Nyathi's activities, according to Rosewita Katsande, managing director of the NGO Young Empowerment and Transformation Trust, helped put a light on other youth activists.
“We can fight, we can heal our planet with accountable, responsible solutions, but only if we include young people who have the most at stake”
When it comes to advocating for climate change issues in Samoa and the wider Pacific, Brianna Fruean’s, Samoan woman, youth has never deterred her. She has been able to take advantage of her youth when addressing an issue that looms large in the lives of her peers. She has also become a leading voice for Pacific youth on climate change, presenting at international summits for the region's young people. At just the age of 11, she became a founding member of 350 Samoa and leader of the environmental group Future Rush. Brianna Fruean, now 24, is working to grow and enhance the voice of young people in the Pacific on major environmental and climate change problems, such as visiting schools and teaching children and youth about climate change and enabling them to be agents of social change. When she talks at environmental conferences, she discusses young views and expresses her worries about the effects of climate change, as well as the necessity for low-carbon development while balancing what Samoa requires to flourish as a country.
She has promoted sustainable development through awareness programs around schools and communities in Samoa and the region. As part of Moving Planet Samoa, she organised yet another environmental awareness event in 2011. In Samoa and around the world, more than 100 people participated in a walk to raise awareness about climate change. She was awarded the 2022 Global Citizen Prize: Citizen Award Samoa. She is a youth representative of the Council of Elders at the youth-led grassroots organisation Pacific Climate Warriors and a founding member of the children’s eco-group Small Voices.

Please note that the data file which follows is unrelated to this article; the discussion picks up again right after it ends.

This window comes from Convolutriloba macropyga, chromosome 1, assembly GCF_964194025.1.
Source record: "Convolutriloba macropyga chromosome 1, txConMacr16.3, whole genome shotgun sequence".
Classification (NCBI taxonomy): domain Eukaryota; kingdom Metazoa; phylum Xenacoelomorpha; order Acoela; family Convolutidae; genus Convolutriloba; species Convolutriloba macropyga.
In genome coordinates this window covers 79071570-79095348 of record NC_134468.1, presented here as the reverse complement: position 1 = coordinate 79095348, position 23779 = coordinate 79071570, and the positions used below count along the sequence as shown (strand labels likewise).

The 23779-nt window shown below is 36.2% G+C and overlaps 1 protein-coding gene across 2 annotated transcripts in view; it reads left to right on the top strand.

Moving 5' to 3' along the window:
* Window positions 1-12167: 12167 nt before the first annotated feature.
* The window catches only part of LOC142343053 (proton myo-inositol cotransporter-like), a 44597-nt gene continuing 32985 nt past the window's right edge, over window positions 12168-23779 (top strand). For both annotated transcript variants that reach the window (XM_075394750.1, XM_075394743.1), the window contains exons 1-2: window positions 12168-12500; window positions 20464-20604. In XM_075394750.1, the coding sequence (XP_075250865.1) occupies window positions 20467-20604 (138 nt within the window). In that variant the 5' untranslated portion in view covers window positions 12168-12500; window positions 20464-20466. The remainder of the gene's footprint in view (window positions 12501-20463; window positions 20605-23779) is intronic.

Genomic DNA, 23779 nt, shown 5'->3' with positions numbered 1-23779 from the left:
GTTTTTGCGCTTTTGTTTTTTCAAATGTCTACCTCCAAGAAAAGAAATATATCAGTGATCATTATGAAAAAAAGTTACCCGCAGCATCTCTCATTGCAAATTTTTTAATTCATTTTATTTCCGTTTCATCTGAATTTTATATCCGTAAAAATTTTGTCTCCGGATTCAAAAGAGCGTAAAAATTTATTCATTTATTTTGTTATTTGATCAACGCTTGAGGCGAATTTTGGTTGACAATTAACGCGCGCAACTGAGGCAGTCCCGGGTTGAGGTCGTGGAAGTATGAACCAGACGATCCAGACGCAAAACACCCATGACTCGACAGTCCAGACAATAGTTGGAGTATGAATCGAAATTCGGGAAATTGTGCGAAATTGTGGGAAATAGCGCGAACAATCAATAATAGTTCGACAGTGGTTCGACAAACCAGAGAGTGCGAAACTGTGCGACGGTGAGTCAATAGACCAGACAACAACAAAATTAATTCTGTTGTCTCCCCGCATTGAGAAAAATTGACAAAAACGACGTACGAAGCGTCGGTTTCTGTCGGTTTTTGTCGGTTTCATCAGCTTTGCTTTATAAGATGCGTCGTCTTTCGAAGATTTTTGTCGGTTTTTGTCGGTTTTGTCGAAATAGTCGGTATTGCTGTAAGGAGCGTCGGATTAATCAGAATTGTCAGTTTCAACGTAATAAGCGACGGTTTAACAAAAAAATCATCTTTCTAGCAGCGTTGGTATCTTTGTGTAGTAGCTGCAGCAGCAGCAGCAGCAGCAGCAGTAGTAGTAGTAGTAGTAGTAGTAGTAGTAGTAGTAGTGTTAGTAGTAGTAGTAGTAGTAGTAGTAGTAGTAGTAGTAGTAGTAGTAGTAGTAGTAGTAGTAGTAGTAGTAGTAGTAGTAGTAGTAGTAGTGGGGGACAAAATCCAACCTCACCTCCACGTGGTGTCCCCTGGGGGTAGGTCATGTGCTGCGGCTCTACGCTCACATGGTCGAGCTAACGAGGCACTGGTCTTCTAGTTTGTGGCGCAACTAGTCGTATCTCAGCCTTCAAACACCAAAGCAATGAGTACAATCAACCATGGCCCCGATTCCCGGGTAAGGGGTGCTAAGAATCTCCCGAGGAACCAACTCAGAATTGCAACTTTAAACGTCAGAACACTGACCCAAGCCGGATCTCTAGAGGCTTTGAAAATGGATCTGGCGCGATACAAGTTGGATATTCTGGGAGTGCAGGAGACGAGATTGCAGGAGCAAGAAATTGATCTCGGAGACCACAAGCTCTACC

“You don’t need my pain or my tears to know that we are in a crisis”
10 years old and already fighting against the pollution plaguing her home (India), Licypriya Kangujam is an indigenous climate activist from Manipur in North East India and one of the world's youngest climate campaigners. She has urged world leaders to take rapid climate action at the United Nations Climate Change Conference 2019 (COP25) in Madrid, Spain. Since 2018, Licypriya has been advocating for climate action in India, including the passage of new laws to reduce India's high pollution levels and the implementation of climate change education in schools. In 2019, at the age of nine, she spoke at the United Nations Climate Conference (COP25), and she has spoken at climate and international conferences around the world.
Her support of clean air efforts and demonstrations against the Indian government has been recognised. One of her long-standing demands for Indian leaders has been advocating for new air pollution law in India. She played a crucial role in bringing about this new law to curb Delhi's air pollution crisis. Three days after protesting in front of the President's House at midnight on October 15, 2020, she was detained by Delhi police. The President of India signed and approved an ordinance on October 28, 2020, to enact this new air pollution regulation in five Indian states. The Prime Minister of India has directed the formation of a new air pollution commission with its headquarters in Delhi to permanently resolve the Delhi air pollution situation. Polluters can be fined US$134,000 or imprisoned for up to five years under the new rule.
“Why should I come here? Why should I speak here? I have to go back to my school. I have to read my books. I have to play. I have to study but our leaders are ruining our lives and beautiful future"
21-year-old activist, Melati Wijsen, has been leading the youth-led campaign for Bye Bye Plastic Bags with her sister Isabel since she was 12 years old when her fight against plastic pollution began. On her island Bali, they achieved a ban on the sale and distribution of plastic bags, packaging, and straws. She started a social enterprise called the Mountain Mamas and founded One Island One Voice. Melati was named one of the most inspiring women in the country was named by FORBES and has spoken on global venues like the United Nations and TED spreading awareness. She was named to TIME's annual list of the world's most important teenagers, with CNN Heroes Young Wonders and FORBES 30 Under 30. Melati co-chaired the World Economic Forum's GPAP committee, served on the Earthshot Prize's inaugural Expert Advisory Panel, and had her film, Bigger Than Us, debut at the 74th Cannes Film Festival 2021. She was also named one of the top ten most inspiring women in the country and one of Forbes' 30 under 30 Asia.
Melati believes in her generation's strength as seen in her latest project, YOUTHTOPIA. This project aims to empower youths with relevant peer-to-peer material and equips them with the tools they need to be changemakers on the frontline, in a society that doesn’t view youths as capable of making a change. Melati is helping to equip these youths with the support needed to make a change in the issues they are passionate about.
“Have we integrated that we are disposable?”